iPhone: Changing the paradigm of connection

There are dozens of thoughts swirling through my head after Jobs’ keynote at Macworld, but there is one that is uppermost in my mind and, perhaps, is a slightly different perspective than others about the amazing package Apple has delivered with the iPhone.

The accelerating human-to-human connection that a global internet and mobile telephony provides is astounding. But when you think about the implications of the world’s knowledge AT YOUR FINGERTIPS with extremely powerful handheld devices it gets even more interesting, lifechanging, and truly an enormous catalyst to drive interactions online.

Not that smartphones haven’t existed before…it’s that they’ve been “just OK” since they’re replete with compromises. I love my Treo 700p and think it’s cool…but the operating system and applications on it (I use the PalmOS version) feels like the old, shaky, MacOS 9 instead of the robust, unix-based Mac OS X operating system (which the iPhone is based upon). The Windows Mobile version of the Treo is worse since Windows Mobile feels like Window98 stuffed into a phone and has a PC-centric user interface.

The iPhone is a reinvention of the concept of a portable, rich, elegant, comprehensive communications device for your hip or purse and if the keynote or Apple web site animations are any indicator, this is going to be one phenomenal device. Are there tradeoffs and compromises? Probably…but sitting on my desk right now is the first generation iPod which looks laughingly clunky right now even though it was launched in October of 2001. My…how things have changed with the iPod devices in that short time. We can expect the same with this class of device from Apple and others.

Now think about the trends in social software; in Web applications; in video, audio and animations; in education. How cool is it that you could easily and seamlessly interact with them all from wherever you happen to be at the moment?

I can only imagine the possibilities of searching Google and having location-based advertising show up. Or being able to grab a picture and moblog on the spot. Or working on some machine and quickly looking up the manual online (I do so now but go to my computer, find the PDF, print the page and take it with me). Learning (education and training) is the category that promises to be changed the most since why bother to memorize tons of information and data when you can just look it up? Having the world’s information at your fingertips will have profound implications and I’m already experiencing many of them today via my Treo and the fast Verizon EV-DO network.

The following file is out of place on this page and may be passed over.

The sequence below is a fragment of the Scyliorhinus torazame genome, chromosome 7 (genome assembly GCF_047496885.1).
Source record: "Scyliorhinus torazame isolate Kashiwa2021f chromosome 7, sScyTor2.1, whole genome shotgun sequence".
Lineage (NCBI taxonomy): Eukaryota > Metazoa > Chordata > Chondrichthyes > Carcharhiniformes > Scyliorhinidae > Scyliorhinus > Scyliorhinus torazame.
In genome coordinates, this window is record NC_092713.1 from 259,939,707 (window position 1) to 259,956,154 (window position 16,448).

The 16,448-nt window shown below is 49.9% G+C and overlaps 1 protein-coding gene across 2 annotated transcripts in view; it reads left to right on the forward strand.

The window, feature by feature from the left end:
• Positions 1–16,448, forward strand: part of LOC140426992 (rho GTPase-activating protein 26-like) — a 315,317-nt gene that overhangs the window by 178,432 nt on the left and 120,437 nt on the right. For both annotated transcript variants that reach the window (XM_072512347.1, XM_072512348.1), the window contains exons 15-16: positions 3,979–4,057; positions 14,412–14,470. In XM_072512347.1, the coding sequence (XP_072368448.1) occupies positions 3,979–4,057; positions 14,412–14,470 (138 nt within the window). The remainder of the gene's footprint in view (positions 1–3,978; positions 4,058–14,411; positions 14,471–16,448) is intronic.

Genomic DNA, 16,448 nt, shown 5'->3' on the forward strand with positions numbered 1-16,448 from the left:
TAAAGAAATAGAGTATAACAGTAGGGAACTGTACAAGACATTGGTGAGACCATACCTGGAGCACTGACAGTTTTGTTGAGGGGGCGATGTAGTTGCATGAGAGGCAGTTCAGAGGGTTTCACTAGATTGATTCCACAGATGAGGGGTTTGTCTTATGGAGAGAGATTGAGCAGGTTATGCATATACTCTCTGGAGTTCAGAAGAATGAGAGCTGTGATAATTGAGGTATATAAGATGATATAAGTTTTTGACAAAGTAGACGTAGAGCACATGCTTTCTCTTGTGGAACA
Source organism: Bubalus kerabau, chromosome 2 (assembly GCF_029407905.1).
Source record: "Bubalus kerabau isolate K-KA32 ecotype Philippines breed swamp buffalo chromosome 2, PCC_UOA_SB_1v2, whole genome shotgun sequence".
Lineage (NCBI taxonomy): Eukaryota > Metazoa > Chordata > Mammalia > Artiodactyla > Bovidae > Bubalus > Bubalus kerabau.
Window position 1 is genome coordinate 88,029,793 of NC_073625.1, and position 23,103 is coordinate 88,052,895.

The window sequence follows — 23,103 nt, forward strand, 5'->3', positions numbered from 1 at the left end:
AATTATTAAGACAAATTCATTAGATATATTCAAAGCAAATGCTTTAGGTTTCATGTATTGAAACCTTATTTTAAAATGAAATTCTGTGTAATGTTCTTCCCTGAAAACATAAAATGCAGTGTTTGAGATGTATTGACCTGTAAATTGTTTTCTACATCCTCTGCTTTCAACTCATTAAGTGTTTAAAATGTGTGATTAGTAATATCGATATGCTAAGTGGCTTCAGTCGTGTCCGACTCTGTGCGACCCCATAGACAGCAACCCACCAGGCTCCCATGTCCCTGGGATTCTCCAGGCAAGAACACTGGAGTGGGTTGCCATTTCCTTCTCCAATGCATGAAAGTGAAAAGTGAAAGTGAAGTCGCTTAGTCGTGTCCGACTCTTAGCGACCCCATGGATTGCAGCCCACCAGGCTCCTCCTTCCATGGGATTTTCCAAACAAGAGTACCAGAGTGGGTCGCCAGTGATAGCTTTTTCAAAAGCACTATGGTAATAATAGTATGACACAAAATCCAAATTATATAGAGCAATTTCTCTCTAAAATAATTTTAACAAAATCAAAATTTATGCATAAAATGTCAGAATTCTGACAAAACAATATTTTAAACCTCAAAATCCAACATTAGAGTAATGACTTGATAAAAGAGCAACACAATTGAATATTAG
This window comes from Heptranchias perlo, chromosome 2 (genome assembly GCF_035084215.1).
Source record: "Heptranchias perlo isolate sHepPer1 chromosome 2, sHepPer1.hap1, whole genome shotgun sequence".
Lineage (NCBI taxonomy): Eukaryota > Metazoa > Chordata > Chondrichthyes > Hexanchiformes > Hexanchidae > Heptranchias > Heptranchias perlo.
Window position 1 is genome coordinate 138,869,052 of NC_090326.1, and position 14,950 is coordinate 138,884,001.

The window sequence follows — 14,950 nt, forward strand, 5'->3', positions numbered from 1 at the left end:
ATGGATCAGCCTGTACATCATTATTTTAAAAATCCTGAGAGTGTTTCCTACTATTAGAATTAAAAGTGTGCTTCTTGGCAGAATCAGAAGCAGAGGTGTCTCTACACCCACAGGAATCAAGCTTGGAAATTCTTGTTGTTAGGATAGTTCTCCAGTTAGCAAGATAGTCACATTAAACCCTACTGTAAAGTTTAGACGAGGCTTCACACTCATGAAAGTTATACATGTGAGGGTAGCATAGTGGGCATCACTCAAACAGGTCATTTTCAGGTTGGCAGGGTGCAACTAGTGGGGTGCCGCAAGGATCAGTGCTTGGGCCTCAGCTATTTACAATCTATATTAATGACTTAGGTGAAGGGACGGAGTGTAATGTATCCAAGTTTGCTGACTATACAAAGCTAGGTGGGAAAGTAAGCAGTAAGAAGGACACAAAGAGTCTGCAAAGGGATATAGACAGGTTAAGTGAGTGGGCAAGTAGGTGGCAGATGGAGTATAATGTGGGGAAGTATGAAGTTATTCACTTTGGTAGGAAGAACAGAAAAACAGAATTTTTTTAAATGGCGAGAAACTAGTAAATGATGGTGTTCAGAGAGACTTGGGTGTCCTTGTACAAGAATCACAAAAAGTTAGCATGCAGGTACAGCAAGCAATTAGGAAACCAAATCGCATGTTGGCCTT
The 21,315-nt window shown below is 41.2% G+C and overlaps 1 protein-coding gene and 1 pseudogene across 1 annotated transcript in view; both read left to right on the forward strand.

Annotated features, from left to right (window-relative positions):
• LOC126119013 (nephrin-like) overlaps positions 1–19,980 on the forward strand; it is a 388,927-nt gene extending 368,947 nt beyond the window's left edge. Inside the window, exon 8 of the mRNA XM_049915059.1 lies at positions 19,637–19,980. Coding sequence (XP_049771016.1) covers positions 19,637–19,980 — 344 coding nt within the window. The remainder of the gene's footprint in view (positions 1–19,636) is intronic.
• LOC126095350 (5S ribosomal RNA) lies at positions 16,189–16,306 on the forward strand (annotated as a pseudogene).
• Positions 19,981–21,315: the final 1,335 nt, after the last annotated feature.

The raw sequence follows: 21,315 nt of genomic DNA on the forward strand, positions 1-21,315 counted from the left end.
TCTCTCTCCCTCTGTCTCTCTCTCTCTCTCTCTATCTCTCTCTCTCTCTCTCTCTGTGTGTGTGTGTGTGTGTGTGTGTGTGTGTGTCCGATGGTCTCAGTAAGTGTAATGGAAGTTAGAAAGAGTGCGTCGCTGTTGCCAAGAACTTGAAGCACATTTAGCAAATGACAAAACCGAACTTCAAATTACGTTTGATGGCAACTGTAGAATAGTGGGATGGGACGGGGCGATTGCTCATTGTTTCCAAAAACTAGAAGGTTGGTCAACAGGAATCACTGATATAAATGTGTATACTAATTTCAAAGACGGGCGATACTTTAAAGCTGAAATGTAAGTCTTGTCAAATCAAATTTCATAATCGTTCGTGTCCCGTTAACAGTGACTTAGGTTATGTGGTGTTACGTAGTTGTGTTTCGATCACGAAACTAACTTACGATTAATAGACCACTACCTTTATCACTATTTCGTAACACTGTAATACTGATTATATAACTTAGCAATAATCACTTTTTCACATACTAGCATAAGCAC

I have one year left on my Verizon contract with my Treo 700p but will undoubtedly buy one of these anyway and sign up for Cingular. Wow.

1 Comment

  1. Marc Orchant on January 13, 2007 at 1:39 pm

    Steve – you raise some interesting points. Like you, I’m a longtime Treo user and have gotten much good use from my current Verizon Treo 700p. And, as we’ve discussed in the past, the Palm OS is in serious need of refreshing to keep up with where Windows Mobile is heading, not to mention the implications raised by Apple’s announcement.

    But you’ve missed a big piece of the picture by not including Symbian devices in your discussion. Having had the opportunity to work with a Nokia N93 device – I’m still not sure what the best label is for this incredibly capable machine – I can tell you that Symbian S60 Series 3, the current state of the art on this platform used on Nokia handsets worldwide is a powerhouse OS capable of many astonishing tricks.

    Unlike Palm OS, it mulitasks which allows instant switching between running applications. Unlike the current Windows Mobile offerings, it doesn’t have a Win98 look and the added disadvantage of ActiveStink (which Vista will hopefully make a bad memory this year and next).

    There are many applications available for the OS in every category you can tick off (check Handango for an idea) and the UI is very well-designed and customizable.

    Nokia stated at CES that they have 850 million handsets in use worldwide. That is a global market segment that needs to be factored into discussions like this one, even though we live in the US where Nokia is still equated more with inexpensive, underpowered devices. While in Europe last month, I gained a much-needed perspective adjustment on how the rest of the world is working. In June, when Apple ships their phone (whatever it’s called and assuming they hit that target), there will be four, not three, platforms to consider – especially given the obvious commitment Nokia has made to increase their visibility and presence in the US market.

    All of which, in the final analysis, is great for always connected folks because choice is the ultimate good for us consumers.



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About Steve Borsch

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